Feb 09, 2018
Seeding a Culture of Health by Spreading Innovative Ideas
Now that we’re going full throttle on the goals and leading-edge projects of 2018, I’m excited to share with you a few details concerning some important work that accelerated in 2017 and, as a result, promises to continue to bear fruit this year. AARP Public Policy Institute’s Culture of Health initiative is enabling the dissemination of some of the most innovative and usable ideas to foster good health practices in communities across the country.
As part of our Culture of Health work, we identified a group of community leaders, all over age 50, who are disrupting the health landscapes in their areas with ideas as vast and varied as their personalities. These individuals made it their mission to tackle some of the greatest health-related challenges that communities nationwide are facing, from food deserts, to the lack of access to health care, to the vicious poverty cycle that entraps so many Americans. Yet as deserving of accolades as they are, it is their ideas that demand our attention. That’s where AARP Public Policy Institute comes in—to enable good ideas to spread.
Late in 2017, three of these leaders participated in an AARP Public Policy Institute event at the National Center for Complex Health and Social Needs Conference, where they discussed their innovative programs with peers from other communities around the country. Dubbed a “Beehive” for its informal, interactive nature, the event allowed for a “cross-pollination” of ideas through participant dialogue and Q&A.
Among our Culture of Health leaders discussing their projects was Paul Leon. Struck by the magnitude of the homeless problem in Orange County, California after a friend took him to visit a shelter, Leon got the idea to turn rundown, near-forgotten motels into clean, hospitable recovery facilities for homeless people recently discharged from hospitals. With that concept, Paul started the Illumination Foundation, and the initiative has proven so successful, he’s now busy sharing his knowledge with other communities around the country.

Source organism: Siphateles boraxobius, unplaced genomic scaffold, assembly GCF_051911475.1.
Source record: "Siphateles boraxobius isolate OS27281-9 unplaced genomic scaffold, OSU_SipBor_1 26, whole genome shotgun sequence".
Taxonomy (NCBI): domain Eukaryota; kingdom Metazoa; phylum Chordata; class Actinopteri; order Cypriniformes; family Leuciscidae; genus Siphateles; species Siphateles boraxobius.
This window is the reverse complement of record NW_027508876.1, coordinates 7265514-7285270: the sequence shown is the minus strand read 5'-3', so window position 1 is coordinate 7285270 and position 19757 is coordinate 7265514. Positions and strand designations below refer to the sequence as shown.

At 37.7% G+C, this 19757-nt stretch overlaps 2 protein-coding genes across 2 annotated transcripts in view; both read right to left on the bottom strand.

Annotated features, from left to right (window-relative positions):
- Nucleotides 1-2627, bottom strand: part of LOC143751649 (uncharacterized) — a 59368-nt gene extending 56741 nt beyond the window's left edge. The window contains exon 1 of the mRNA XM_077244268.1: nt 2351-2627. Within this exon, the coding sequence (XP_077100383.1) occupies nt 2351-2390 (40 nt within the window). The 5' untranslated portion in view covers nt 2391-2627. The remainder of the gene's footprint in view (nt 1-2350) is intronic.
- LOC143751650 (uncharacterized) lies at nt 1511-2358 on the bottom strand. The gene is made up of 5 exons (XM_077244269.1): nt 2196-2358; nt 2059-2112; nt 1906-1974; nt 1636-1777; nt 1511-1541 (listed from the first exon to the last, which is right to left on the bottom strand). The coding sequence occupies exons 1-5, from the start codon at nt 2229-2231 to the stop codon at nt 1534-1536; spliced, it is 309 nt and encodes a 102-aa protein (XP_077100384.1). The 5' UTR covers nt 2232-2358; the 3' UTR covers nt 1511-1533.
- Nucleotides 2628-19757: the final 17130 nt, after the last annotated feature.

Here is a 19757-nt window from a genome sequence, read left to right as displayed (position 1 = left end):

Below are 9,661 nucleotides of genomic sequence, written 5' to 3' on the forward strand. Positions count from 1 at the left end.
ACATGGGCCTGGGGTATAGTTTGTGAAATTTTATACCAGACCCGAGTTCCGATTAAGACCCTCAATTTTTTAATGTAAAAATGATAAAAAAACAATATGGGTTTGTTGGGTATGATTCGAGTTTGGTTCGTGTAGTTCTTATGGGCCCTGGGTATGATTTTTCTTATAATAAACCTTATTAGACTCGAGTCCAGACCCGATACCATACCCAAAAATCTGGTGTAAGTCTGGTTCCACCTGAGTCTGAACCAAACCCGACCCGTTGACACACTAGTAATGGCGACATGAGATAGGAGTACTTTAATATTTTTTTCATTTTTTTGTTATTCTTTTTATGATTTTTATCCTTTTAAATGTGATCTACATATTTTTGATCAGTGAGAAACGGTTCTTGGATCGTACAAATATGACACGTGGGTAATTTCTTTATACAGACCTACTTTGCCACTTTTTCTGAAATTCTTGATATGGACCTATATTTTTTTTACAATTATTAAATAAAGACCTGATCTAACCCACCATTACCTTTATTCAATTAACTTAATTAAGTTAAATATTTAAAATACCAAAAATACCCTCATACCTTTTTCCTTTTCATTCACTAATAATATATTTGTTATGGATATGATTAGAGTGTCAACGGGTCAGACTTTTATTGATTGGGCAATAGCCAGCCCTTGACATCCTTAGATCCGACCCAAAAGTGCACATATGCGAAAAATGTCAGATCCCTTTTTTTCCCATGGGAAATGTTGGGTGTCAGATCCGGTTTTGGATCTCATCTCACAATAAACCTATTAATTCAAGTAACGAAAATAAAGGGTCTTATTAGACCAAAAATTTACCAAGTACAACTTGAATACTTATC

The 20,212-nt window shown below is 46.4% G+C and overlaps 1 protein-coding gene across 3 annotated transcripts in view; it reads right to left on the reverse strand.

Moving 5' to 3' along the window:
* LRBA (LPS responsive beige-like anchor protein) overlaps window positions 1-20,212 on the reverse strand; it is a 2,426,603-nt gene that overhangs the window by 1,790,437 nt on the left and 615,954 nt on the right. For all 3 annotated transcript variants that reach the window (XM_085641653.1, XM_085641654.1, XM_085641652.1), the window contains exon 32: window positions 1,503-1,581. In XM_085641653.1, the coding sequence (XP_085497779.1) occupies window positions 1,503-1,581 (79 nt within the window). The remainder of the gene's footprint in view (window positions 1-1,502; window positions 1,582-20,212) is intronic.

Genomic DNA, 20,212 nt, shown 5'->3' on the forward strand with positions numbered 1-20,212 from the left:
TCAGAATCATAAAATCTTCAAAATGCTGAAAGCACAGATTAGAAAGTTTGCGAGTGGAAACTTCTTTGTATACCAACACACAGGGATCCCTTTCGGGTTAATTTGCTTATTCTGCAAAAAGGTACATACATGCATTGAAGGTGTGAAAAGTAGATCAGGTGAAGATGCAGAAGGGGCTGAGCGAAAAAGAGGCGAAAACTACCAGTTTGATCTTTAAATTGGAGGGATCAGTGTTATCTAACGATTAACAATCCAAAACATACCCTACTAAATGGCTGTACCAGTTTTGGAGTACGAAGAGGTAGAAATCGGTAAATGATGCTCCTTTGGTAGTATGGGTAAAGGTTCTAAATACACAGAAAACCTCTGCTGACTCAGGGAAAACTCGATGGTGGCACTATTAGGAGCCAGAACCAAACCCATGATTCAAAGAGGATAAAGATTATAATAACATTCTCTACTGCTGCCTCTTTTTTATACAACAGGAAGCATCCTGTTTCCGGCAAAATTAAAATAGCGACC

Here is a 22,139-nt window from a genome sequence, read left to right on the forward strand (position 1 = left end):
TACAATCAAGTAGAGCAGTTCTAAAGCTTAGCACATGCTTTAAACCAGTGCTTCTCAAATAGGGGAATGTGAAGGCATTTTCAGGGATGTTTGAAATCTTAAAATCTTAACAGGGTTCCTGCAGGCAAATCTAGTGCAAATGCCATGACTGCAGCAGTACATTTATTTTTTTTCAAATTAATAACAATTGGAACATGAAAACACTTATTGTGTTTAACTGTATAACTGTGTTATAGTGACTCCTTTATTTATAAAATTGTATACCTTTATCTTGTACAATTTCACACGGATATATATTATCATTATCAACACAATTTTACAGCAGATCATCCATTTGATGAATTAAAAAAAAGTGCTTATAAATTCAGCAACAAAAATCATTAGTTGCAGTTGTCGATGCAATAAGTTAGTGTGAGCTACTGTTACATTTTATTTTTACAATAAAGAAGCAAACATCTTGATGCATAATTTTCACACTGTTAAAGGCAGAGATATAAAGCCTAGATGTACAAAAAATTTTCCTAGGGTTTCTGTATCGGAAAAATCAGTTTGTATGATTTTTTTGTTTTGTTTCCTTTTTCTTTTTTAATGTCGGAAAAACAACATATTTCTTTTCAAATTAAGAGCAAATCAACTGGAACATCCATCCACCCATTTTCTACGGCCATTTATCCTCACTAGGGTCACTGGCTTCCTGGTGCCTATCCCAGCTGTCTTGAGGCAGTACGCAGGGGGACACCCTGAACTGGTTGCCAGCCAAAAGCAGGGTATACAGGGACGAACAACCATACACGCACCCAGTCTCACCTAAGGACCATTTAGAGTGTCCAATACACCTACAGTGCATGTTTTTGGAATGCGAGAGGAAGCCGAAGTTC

Those who attended the conference also heard from Liz OuYang, a Chinese-American who, after battling breast cancer, created a website, www.plumblossoms.me, for other Asian American women experiencing the trials of the disease. Finally, participants listened intently as Gloria McNeal, dean of the School of Health and Human Services at Los Angeles’s National University, explained how she established nurse-managed clinics at local churches, community centers, and the Salvation Army after seeing that local residents weren’t taking advantage of vans that offered medical services because the van-based approach lacked a direct connection to the community.
You can learn more about the Culture of Health initiative and all the individuals and programs we’ve identified by going here. In the year ahead, I look forward to working with our Culture of Health community leaders to continue broadening the reach of their innovative ideas. We look forward to seeing their work inspire others across the country to follow their lead and strengthen the Culture of Health in their own communities.
Is there a disruptor who’s transforming the Culture of Health for the better where you live? If so, I’d love to know more about what that person’s doing.
Note: This post originally appeared on AARP’s Thinking Policy blog.